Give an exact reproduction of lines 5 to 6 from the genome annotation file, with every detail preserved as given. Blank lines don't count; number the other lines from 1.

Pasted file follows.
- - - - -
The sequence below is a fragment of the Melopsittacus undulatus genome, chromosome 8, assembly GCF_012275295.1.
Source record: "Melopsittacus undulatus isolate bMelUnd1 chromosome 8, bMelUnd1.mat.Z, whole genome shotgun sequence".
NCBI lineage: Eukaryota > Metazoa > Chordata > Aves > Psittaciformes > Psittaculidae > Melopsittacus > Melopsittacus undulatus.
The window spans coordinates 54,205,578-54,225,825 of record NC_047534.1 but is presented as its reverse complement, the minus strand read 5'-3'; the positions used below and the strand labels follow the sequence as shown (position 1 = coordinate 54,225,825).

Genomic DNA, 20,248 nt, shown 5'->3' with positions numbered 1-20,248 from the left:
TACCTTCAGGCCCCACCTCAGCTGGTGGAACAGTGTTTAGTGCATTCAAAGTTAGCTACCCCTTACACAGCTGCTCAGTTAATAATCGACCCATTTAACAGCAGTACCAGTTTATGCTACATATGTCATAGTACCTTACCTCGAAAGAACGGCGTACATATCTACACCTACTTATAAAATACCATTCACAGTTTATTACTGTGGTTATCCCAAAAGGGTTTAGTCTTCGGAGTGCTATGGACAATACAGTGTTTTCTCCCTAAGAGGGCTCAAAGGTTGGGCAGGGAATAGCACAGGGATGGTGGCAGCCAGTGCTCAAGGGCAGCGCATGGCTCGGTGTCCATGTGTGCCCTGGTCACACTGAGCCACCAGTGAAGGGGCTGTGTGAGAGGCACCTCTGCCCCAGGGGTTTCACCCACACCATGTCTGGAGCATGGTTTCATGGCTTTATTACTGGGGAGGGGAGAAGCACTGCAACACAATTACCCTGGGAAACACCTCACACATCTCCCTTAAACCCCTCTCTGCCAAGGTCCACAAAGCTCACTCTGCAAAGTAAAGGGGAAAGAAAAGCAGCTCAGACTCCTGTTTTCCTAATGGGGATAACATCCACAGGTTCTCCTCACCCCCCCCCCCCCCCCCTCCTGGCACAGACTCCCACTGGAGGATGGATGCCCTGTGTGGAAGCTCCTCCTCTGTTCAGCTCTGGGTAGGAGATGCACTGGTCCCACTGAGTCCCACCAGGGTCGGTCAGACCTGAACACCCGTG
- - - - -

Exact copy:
Genomic DNA, 20,248 nt, shown 5'->3' with positions numbered 1-20,248 from the left:
TACCTTCAGGCCCCACCTCAGCTGGTGGAACAGTGTTTAGTGCATTCAAAGTTAGCTACCCCTTACACAGCTGCTCAGTTAATAATCGACCCATTTAACAGCAGTACCAGTTTATGCTACATATGTCATAGTACCTTACCTCGAAAGAACGGCGTACATATCTACACCTACTTATAAAATACCATTCACAGTTTATTACTGTGGTTATCCCAAAAGGGTTTAGTCTTCGGAGTGCTATGGACAATACAGTGTTTTCTCCCTAAGAGGGCTCAAAGGTTGGGCAGGGAATAGCACAGGGATGGTGGCAGCCAGTGCTCAAGGGCAGCGCATGGCTCGGTGTCCATGTGTGCCCTGGTCACACTGAGCCACCAGTGAAGGGGCTGTGTGAGAGGCACCTCTGCCCCAGGGGTTTCACCCACACCATGTCTGGAGCATGGTTTCATGGCTTTATTACTGGGGAGGGGAGAAGCACTGCAACACAATTACCCTGGGAAACACCTCACACATCTCCCTTAAACCCCTCTCTGCCAAGGTCCACAAAGCTCACTCTGCAAAGTAAAGGGGAAAGAAAAGCAGCTCAGACTCCTGTTTTCCTAATGGGGATAACATCCACAGGTTCTCCTCACCCCCCCCCCCCCCCCCTCCTGGCACAGACTCCCACTGGAGGATGGATGCCCTGTGTGGAAGCTCCTCCTCTGTTCAGCTCTGGGTAGGAGATGCACTGGTCCCACTGAGTCCCACCAGGGTCGGTCAGACCTGAACACCCGTG